DENNIS SCHWARTZ Movie Reviews
 
TO WONG FOO, THANKS FOR EVERYTHING, JULIE NEWMAR (director: Beeban Kidron; screenwriter: Douglas Carter Beane; cinematographer: Steve Mason; editor: Andrew Mondshein; music: Rachel Portman; cast: Wesley Snipes (Noxeema Jackson),  Patrick Swayze (Vida Boheme),  John Legizamo (Chi Chi Rodriguez), Stockard Channing (Carol Ann), Blythe Danner (Beatrice), Arliss Howard (Virgil), Jason London (Bobby Ray), Chris Penn (Sheriff Dollard), Melinda Dillon (Merna), Beth Grant  (Loretta), Mike Hodge (Jimmy Joe), Alice Drummond (Clara); Runtime: 105; MPAA Rating: PG-13; producer: G. Macbrown; Universal; 1995)

" The film was so phony that not even the drag queens looked real."

Reviewed by Dennis Schwartz

A low-level camp film about cross-dressers that has little appeal and is witless. It's a rip-off of the Australian comedy Priscilla Queen of the Desert. Under the direction of the Britisher Beeban Kidron ("Vroom"/"Used People") the shallow film flounders as a mild diversion, while Douglas Carter Beane's script keeps things rolling along as cornball funny.

NYC drag queen winners
Misses Vida (Patrick Swayze) and Noxeema (Wesley Snipes) cash-in their free airfare tickets won in a local drag queen contest to bring the novice contest loser Chi Chi (John Leguizamo) along with them to Los Angeles for the nationals. The trio leave the city for Hollywood in a run-down 1967 Cadillac convertible to seek the national title of the drag queen of the year, but they break down in the sleepy Midwest town of Snydersville. In town, the queer looking lot get plenty of hostile stares before they get busy rescuing the town's abused wife (Stockard Channing), bringing together the white lady (Bythe Danner) with the black nightclub owner (Mike Hodge) she has a secret crush on, dealing with closeted homos and love sick teens. When they leave, they feel good that they could be difference makers in such a middle-American community.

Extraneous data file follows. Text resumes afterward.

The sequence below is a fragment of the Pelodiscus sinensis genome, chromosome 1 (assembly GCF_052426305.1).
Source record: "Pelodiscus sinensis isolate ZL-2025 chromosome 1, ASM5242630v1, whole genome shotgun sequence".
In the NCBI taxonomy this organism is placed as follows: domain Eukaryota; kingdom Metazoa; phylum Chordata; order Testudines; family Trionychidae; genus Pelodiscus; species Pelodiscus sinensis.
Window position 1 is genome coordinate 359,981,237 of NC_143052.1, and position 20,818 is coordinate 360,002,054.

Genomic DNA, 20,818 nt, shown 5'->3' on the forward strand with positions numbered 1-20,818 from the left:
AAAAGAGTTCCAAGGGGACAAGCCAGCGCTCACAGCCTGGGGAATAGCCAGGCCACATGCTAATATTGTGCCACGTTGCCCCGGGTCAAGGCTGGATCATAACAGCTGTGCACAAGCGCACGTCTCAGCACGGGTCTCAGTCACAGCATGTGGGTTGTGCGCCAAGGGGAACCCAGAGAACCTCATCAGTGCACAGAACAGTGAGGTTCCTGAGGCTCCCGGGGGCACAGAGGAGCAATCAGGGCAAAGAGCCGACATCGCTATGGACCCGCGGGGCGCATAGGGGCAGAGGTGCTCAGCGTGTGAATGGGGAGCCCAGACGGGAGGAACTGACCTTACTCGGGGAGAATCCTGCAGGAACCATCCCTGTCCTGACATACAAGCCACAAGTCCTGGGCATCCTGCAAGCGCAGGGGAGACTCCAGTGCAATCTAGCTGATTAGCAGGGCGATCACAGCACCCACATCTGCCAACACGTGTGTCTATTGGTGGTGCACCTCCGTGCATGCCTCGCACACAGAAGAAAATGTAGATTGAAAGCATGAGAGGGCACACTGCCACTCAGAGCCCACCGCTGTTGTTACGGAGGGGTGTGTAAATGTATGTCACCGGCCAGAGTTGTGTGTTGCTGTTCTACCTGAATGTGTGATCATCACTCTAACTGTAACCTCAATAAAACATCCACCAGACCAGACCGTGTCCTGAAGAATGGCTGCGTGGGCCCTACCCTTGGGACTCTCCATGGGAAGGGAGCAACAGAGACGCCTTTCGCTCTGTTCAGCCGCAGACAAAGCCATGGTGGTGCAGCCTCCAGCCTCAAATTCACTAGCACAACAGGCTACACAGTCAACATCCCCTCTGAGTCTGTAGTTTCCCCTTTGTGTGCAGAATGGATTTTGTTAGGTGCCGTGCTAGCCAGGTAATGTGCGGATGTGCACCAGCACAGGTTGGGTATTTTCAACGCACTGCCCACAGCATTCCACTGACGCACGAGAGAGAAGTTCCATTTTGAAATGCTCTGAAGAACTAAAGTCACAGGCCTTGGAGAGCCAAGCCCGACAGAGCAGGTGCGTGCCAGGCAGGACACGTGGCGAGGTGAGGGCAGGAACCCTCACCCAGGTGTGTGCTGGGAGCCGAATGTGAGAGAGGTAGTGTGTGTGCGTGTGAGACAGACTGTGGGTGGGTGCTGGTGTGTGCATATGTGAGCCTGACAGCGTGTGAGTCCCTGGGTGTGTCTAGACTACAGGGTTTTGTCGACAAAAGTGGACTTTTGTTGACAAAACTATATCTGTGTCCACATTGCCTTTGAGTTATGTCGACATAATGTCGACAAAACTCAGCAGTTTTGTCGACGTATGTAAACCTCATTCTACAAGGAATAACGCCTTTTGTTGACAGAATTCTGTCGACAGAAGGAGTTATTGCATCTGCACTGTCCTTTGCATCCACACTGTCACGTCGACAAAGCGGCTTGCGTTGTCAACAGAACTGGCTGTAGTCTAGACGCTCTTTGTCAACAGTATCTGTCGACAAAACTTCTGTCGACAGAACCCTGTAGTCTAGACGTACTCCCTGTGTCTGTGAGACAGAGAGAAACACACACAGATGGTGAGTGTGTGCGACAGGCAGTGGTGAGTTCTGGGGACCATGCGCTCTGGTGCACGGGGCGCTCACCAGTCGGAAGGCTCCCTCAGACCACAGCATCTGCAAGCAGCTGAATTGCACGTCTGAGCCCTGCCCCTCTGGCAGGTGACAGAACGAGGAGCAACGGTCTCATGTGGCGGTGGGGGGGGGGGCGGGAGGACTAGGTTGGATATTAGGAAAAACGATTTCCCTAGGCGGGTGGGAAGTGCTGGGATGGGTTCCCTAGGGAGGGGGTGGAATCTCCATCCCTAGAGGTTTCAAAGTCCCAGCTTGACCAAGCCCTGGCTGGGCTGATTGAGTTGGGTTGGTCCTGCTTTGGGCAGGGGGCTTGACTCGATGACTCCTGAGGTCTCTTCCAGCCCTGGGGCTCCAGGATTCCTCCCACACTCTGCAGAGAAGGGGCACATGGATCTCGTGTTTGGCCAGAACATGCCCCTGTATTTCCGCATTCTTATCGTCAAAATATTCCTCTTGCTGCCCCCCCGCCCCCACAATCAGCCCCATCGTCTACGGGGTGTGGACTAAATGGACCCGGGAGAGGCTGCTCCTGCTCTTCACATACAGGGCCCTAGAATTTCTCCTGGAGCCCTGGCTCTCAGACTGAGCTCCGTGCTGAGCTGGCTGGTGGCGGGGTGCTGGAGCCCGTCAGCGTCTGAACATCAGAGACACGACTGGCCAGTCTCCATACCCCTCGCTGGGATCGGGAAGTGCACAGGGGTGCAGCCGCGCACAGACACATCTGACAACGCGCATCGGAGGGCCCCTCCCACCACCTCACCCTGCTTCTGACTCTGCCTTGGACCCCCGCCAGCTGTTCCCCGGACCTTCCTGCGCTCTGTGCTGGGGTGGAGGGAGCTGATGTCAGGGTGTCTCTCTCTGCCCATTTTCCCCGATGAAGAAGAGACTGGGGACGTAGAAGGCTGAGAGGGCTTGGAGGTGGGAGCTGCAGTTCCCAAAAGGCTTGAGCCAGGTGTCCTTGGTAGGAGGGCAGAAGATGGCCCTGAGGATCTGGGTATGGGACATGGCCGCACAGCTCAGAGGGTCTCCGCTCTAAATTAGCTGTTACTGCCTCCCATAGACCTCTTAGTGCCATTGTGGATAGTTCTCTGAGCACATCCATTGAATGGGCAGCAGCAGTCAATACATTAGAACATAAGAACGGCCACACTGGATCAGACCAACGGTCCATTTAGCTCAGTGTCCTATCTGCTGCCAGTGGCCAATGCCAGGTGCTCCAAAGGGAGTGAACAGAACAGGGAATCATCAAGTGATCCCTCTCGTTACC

Though the comedy might have good social conscience intentions the situations are contrived. The film was so phony that not even the drag queens looked real.

The title is derived from an
autograph photo of  a "statuesque" '60s actress Julie Newmar, that the three drag queens steal from the wall of a New York restaurant.

REVIEWED ON 10/6/2017       GRADE: C

Dennis Schwartz: "Ozus' World Movie Reviews"

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